It is symptomatic of Frank’s subterranean film career that his best-known movie would still be this Beat family portrait. Just as Frank’s photographs provided images of American beatitude, so his early movies provided an image for American beatniks. Based on the third act of Jack Kerouac’s unproduced play The Beat Generation (1957), Pull My Daisy, for instance, features poets Allen Ginsberg, Gregory Corso, and Peter Orlovsky; painters Larry Rivers and Alice Neel; plus Delphine Seyrig, a young French actress who had come to New York to study the Method. The unseen Kerouac describes the film’s action—scarcely more than a series of antic doings in Leslie’s Fourth Avenue studio—speaking for all characters in a humorous and grandiloquent monologue that’s interspersed with sound effects and David Amram’s music. Like the painter’s theater that first appeared on the cusp of the ’60s, Pull My Daisy suggested the culmination of postwar trends in acting, painting, music, and poetry that variously proclaimed improvisation, spontaneity, and “emptiness” as their hallmarks.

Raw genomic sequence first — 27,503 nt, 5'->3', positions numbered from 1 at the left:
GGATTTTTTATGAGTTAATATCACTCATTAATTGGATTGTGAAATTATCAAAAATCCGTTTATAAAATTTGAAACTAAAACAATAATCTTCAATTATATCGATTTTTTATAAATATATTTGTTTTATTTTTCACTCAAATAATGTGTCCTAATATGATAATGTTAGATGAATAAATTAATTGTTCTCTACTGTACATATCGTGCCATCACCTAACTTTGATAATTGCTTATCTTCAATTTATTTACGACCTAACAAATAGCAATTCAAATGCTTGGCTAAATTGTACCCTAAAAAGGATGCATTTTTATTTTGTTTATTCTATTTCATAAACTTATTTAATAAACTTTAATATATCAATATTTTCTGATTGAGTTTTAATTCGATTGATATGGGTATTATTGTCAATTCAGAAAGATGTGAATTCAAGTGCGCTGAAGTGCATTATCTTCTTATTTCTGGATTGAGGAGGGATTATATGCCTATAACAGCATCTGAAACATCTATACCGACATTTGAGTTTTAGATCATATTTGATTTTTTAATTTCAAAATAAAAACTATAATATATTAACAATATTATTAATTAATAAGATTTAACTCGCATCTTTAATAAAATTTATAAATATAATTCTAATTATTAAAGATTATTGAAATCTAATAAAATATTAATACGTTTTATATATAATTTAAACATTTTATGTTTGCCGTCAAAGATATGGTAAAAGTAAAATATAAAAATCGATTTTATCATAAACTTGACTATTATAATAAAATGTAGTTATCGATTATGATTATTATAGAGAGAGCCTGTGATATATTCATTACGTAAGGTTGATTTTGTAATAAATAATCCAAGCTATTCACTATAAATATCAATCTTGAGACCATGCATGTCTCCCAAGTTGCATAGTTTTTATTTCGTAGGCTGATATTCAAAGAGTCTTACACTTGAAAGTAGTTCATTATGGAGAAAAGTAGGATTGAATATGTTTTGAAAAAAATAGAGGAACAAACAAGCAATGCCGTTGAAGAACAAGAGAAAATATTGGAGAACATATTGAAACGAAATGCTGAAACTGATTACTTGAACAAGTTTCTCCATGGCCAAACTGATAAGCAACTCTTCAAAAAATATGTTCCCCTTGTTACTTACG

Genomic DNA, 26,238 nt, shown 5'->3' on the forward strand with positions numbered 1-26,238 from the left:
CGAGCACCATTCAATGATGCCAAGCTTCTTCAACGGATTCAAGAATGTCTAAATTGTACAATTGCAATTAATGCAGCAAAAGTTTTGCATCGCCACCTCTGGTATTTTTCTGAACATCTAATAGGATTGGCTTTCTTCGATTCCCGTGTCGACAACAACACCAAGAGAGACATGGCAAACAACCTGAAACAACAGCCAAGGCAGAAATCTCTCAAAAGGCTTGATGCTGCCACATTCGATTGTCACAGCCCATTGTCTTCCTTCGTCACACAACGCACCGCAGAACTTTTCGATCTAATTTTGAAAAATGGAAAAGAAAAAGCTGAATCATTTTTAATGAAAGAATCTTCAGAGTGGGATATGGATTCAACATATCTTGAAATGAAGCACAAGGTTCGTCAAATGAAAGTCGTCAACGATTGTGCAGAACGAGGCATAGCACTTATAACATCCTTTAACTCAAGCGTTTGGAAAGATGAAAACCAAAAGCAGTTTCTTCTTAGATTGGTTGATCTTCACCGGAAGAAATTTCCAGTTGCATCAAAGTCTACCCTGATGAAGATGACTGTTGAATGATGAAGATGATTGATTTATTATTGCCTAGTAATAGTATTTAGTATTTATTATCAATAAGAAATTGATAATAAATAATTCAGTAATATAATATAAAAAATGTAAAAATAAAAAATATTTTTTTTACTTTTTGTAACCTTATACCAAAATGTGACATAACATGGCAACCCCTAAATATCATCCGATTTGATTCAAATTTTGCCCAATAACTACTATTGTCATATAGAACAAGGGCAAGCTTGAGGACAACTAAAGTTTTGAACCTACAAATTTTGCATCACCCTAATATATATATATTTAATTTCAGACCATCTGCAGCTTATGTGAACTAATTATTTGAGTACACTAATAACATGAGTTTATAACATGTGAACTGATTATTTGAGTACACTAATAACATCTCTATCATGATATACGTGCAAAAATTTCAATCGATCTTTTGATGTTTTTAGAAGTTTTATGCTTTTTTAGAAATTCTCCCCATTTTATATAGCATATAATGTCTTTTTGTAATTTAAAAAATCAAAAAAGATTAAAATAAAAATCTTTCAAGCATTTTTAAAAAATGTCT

Left: Robert Frank and Alfred Leslie, Pull My Daisy, 1959, still from a black-and-white film in 35 mm, 30 minutes. Allen Ginsberg and Gregory Corso. Right: Robert Frank, The Sin of Jesus, 1961, still from a black-and-white film in 35 mm, 37 minutes. Woman (Julie Bovasso).


Pull My Daisy was championed by then Village Voice critic Jonas Mekas (himself an émigré of Frank’s generation), for whom the movie pointed “towards new directions, new ways out of the frozen officialdom and mid-century senility of our arts, towards a
new thematic, a new sensitivity.” Nine years later, Leslie published an article, also in the Voice, debunking the notion that the film was (as Frank had termed it) a “spontaneous documentary”: The extreme informality that characterized Pull My Daisy was a deliberate and sophisticated aesthetic strategy.

Populated by bohemian personalities basically playing themselves, blurring the distinction between documentary and artifice, Pull My Daisy presaged Frank’s subsequent interests. The dialectic between staged and unstaged, as well as between celebrity and obscurity, informs his impure documentary features Me and My Brother (1968; revised 1997) and Cocksucker Blues, as well as the smaller, more personal, process-oriented movies Frank began making in the late ’60s—many of which derived their integrity from a sense that the filmmaker couldn’t care less if they were ever shown.